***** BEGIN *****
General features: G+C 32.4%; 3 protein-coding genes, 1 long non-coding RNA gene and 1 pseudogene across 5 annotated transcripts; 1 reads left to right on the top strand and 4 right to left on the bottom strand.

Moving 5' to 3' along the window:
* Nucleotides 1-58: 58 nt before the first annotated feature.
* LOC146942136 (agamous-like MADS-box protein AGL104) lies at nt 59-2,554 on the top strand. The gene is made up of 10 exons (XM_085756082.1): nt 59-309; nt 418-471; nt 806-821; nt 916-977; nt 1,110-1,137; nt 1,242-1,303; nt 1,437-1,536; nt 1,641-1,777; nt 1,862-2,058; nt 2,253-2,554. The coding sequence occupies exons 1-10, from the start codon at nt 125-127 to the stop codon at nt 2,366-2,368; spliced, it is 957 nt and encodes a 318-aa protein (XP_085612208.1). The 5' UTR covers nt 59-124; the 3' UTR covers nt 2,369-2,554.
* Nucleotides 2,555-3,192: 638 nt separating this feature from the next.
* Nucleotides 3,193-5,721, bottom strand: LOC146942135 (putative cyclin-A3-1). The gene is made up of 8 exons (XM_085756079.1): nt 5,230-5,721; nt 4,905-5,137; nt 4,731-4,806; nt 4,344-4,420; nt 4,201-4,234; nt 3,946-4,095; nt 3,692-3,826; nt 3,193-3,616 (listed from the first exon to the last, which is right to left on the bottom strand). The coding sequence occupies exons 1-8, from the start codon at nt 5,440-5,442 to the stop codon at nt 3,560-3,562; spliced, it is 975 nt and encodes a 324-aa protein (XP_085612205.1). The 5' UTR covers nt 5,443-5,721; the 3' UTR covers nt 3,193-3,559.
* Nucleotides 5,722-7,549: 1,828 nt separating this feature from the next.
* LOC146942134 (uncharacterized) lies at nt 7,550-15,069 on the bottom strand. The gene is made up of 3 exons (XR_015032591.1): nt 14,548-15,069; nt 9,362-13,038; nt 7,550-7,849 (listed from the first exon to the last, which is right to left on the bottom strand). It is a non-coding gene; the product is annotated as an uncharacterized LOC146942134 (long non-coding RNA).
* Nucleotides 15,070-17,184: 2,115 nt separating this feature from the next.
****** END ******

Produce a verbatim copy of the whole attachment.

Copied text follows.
General features: G+C 32.4%; 3 protein-coding genes, 1 long non-coding RNA gene and 1 pseudogene across 5 annotated transcripts; 1 reads left to right on the top strand and 4 right to left on the bottom strand.

Moving 5' to 3' along the window:
* Nucleotides 1-58: 58 nt before the first annotated feature.
* LOC146942136 (agamous-like MADS-box protein AGL104) lies at nt 59-2,554 on the top strand. The gene is made up of 10 exons (XM_085756082.1): nt 59-309; nt 418-471; nt 806-821; nt 916-977; nt 1,110-1,137; nt 1,242-1,303; nt 1,437-1,536; nt 1,641-1,777; nt 1,862-2,058; nt 2,253-2,554. The coding sequence occupies exons 1-10, from the start codon at nt 125-127 to the stop codon at nt 2,366-2,368; spliced, it is 957 nt and encodes a 318-aa protein (XP_085612208.1). The 5' UTR covers nt 59-124; the 3' UTR covers nt 2,369-2,554.
* Nucleotides 2,555-3,192: 638 nt separating this feature from the next.
* Nucleotides 3,193-5,721, bottom strand: LOC146942135 (putative cyclin-A3-1). The gene is made up of 8 exons (XM_085756079.1): nt 5,230-5,721; nt 4,905-5,137; nt 4,731-4,806; nt 4,344-4,420; nt 4,201-4,234; nt 3,946-4,095; nt 3,692-3,826; nt 3,193-3,616 (listed from the first exon to the last, which is right to left on the bottom strand). The coding sequence occupies exons 1-8, from the start codon at nt 5,440-5,442 to the stop codon at nt 3,560-3,562; spliced, it is 975 nt and encodes a 324-aa protein (XP_085612205.1). The 5' UTR covers nt 5,443-5,721; the 3' UTR covers nt 3,193-3,559.
* Nucleotides 5,722-7,549: 1,828 nt separating this feature from the next.
* LOC146942134 (uncharacterized) lies at nt 7,550-15,069 on the bottom strand. The gene is made up of 3 exons (XR_015032591.1): nt 14,548-15,069; nt 9,362-13,038; nt 7,550-7,849 (listed from the first exon to the last, which is right to left on the bottom strand). It is a non-coding gene; the product is annotated as an uncharacterized LOC146942134 (long non-coding RNA).
* Nucleotides 15,070-17,184: 2,115 nt separating this feature from the next.